Washington State Institute for Public Policy
Cognitive Behavioral Therapy (CBT) for depressed adolescents
Children's Mental Health: Depression
Benefit-cost estimates updated May 2017.  Literature review updated April 2012.
Treatments include various components, such as cognitive restructuring, scheduling pleasant experiences, emotion regulation, communication skills, and problem-solving. Most commonly, studies offering this treatment provided 10-20 therapeutic hours per client in individual or group modality. One well-known example is the Adolescent Coping With Depression (CWD-A) program.
The estimates shown are present value, life cycle benefits and costs. All dollars are expressed in the base year chosen for this analysis (2016). The chance the benefits exceed the costs are derived from a Monte Carlo risk analysis. The details on this, as well as the economic discount rates and other relevant parameters are described in our Technical Documentation.
Benefit-Cost Summary Statistics Per Participant
Benefits to:
Taxpayers $69 Benefits minus costs ($460)
Participants $40 Benefit to cost ratio $0.11
Others $70 Chance the program will produce
Indirect ($123) benefits greater than the costs 37 %
Total benefits $56
Net program cost ($516)
Benefits minus cost ($460)
1In addition to the outcomes measured in the meta-analysis table, WSIPP measures benefits and costs estimated from other outcomes associated with those reported in the evaluation literature. For example, empirical research demonstrates that high school graduation leads to reduced crime. These associated measures provide a more complete picture of the detailed costs and benefits of the program.

2“Others” includes benefits to people other than taxpayers and participants. Depending on the program, it could include reductions in crime victimization, the economic benefits from a more educated workforce, and the benefits from employer-paid health insurance.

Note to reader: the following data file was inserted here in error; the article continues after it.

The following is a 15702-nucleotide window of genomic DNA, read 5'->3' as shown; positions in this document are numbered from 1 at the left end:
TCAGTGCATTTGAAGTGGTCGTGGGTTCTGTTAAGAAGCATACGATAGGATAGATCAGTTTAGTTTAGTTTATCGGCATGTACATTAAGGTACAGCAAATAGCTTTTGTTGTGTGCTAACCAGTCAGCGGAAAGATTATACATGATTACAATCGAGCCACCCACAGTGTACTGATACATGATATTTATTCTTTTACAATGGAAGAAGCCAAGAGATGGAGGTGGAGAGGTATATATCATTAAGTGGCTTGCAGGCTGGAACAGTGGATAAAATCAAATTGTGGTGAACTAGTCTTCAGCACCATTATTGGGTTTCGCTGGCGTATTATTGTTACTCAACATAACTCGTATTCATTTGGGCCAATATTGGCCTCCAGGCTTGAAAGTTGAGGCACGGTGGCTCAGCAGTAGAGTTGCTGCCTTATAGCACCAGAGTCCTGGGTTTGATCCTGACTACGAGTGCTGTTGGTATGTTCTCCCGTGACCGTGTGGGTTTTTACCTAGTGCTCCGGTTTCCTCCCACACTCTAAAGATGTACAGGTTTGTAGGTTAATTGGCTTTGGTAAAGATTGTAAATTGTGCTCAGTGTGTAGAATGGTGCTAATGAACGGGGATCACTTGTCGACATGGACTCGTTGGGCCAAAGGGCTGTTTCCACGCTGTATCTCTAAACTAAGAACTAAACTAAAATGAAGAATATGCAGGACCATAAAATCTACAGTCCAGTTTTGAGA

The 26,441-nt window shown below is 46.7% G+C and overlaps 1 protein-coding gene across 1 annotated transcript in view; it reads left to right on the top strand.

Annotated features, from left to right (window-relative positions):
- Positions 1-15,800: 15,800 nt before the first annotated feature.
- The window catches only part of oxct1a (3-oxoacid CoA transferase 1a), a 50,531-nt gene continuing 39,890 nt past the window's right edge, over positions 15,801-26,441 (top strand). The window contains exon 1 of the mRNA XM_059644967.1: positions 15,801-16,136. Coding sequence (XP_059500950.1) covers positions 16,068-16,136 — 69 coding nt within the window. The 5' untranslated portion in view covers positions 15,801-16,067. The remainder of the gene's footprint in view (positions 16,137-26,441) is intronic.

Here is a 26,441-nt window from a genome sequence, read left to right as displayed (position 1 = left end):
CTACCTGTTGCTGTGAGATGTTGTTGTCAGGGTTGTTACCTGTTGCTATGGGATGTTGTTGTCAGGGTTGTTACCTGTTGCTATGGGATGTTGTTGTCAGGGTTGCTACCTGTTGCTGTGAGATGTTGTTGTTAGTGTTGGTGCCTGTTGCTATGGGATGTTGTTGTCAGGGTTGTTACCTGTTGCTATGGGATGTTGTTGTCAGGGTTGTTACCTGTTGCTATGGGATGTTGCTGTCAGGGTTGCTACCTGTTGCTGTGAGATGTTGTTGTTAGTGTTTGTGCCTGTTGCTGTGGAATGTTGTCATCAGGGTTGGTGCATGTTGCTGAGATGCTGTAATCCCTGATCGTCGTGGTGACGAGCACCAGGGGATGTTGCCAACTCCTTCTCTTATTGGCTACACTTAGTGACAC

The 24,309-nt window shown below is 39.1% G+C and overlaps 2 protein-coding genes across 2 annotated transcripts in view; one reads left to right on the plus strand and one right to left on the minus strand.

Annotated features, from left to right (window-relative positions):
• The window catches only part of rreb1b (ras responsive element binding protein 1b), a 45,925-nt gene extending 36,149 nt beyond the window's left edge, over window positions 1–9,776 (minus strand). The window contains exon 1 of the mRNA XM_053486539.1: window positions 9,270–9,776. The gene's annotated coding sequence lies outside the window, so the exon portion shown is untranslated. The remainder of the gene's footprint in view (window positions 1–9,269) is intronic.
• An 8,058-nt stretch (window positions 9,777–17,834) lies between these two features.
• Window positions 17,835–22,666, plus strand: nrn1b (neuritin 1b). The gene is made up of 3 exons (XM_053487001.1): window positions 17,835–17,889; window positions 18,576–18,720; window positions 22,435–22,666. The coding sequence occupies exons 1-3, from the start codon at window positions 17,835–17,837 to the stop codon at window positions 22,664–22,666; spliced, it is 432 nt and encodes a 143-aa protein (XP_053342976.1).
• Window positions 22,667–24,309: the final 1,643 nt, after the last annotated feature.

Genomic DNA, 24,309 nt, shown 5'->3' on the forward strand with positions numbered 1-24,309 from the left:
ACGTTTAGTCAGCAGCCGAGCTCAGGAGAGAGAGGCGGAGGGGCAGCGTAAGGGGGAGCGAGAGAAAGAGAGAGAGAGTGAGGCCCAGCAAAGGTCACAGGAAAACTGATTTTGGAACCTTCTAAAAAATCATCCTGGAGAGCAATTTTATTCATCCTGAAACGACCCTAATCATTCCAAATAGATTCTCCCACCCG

3“Indirect benefits” includes estimates of the net changes in the value of a statistical life and net changes in the deadweight costs of taxation.
Detailed Monetary Benefit Estimates Per Participant
Benefits from changes to:1 Benefits to:
Taxpayers Participants Others2 Indirect3 Total
Crime $0 $0 $1 $0 $1
K-12 grade repetition $0 $0 $0 $0 $0
K-12 special education $3 $0 $0 $1 $4
Labor market earnings associated with major depression $10 $22 $0 $105 $136
Health care associated with major depression $56 $18 $69 $28 $172
Costs of higher education $0 $0 $0 $0 $0
Adjustment for deadweight cost of program $0 $0 $0 ($258) ($258)
Totals $69 $40 $70 ($123) $56
Detailed Annual Cost Estimates Per Participant
Annual cost Year dollars Summary
Program costs $1,207 2010 Present value of net program costs (in 2016 dollars) ($516)
Comparison costs $733 2010 Cost range (+ or -) 10 %
We estimated per-participant cost by computing the weighted average treatment hours for this sample of studies (average hours of group and individual therapy reported in the studies), multiplied by the actuarial estimates of reimbursement by modality reported in Mercer. (2013). Behavioral Health Data Book for the State of Washington for Rates Effective January 1, 2014.
The figures shown are estimates of the costs to implement programs in Washington. The comparison group costs reflect either no treatment or treatment as usual, depending on how effect sizes were calculated in the meta-analysis. The cost range reported above reflects potential variation or uncertainty in the cost estimate; more detail can be found in our Technical Documentation.
Estimated Cumulative Net Benefits Over Time (Non-Discounted Dollars)
The graph above illustrates the estimated cumulative net benefits per-participant for the first fifty years beyond the initial investment in the program. We present these cash flows in non-discounted dollars to simplify the “break-even” point from a budgeting perspective. If the dollars are negative (bars below $0 line), the cumulative benefits do not outweigh the cost of the program up to that point in time. The program breaks even when the dollars reach $0. At this point, the total benefits to participants, taxpayers, and others, are equal to the cost of the program. If the dollars are above $0, the benefits of the program exceed the initial investment.

^WSIPP’s benefit-cost model does not monetize this outcome.

Meta-analysis is a statistical method to combine the results from separate studies on a program, policy, or topic in order to estimate its effect on an outcome. WSIPP systematically evaluates all credible evaluations we can locate on each topic. The outcomes measured are the types of program impacts that were measured in the research literature (for example, crime or educational attainment). Treatment N represents the total number of individuals or units in the treatment group across the included studies.

An effect size (ES) is a standard metric that summarizes the degree to which a program or policy affects a measured outcome. If the effect size is positive, the outcome increases. If the effect size is negative, the outcome decreases.